In a blog posting by on September 21, 2015, Wood Mackenzie, the energy research firm, estimated that at $50 oil, the $1.5 trillion oil industry could not make money. Further, while oil producers are aiming to reduce project costs by 20 to 30%, savings may only be in the range of 10 to 20%.

The blog authors wrote that in the U.S. and Canada, 1,284 drilling rigs have been idled since this time last year and the International Energy Agency estimated that U.S. share oil production will decline by 400,000 barrel per day next year.

The oil industry has reduced jobs by an estimated 196,000 worldwide.

Wood Mackenzie believes that prices will start a recovery in 2017. Not everyone agrees with them. There is a chorus of voices stating the low oil prices are here for a sustained period of time. On September 22, 2015, Carl Bildt, the former Prime Minister and Foreign Minister of Sweden posted a statement on Twitter that the word in Stavanger, the oil capital of Norway, was low oil prices were the new normal.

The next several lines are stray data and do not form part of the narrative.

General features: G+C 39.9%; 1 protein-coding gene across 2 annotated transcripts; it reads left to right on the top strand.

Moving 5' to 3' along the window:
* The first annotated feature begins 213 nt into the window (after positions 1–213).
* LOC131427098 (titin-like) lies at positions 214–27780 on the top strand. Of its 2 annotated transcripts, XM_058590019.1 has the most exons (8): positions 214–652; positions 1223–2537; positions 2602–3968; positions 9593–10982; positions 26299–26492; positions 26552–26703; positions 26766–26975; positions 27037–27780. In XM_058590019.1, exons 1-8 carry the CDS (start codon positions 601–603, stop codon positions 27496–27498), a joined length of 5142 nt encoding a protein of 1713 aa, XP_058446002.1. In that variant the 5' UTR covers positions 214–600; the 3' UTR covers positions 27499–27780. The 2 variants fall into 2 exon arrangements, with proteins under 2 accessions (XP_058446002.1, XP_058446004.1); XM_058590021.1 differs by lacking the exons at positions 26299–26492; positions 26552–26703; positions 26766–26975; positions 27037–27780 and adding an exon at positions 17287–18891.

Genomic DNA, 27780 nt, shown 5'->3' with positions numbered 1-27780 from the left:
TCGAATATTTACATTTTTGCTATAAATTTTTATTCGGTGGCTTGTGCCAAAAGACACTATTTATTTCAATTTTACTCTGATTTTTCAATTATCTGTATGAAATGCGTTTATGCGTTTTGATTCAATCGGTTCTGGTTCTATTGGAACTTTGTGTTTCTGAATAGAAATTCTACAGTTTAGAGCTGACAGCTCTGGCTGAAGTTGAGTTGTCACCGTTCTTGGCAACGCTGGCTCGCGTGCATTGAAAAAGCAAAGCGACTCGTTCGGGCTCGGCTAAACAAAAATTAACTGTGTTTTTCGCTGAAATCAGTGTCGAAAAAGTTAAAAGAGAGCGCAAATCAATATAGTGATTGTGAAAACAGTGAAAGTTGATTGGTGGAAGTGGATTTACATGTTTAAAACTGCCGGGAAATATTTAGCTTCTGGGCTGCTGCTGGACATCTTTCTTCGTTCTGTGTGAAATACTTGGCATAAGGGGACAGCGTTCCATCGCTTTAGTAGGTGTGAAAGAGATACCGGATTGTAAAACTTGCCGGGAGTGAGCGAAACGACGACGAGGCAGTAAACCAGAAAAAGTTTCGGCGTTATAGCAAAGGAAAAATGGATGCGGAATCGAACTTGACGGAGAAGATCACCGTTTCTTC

The prospects of an extended period of low oil prices will have a profound impact on exploration and production in Ohio. Leases need to remain in production beyond their initial fixed term in order to remain enforceable. All of the support, servicing and ancillary services to the industry will be reacting to pricing. The dramatic effects of low oil prices will reach far and wide. Prompt and careful evaluation of lease portfolio terms and consideration of cost-effective options to preserve significant investments in the Utica and Marcellus shale plays is essential.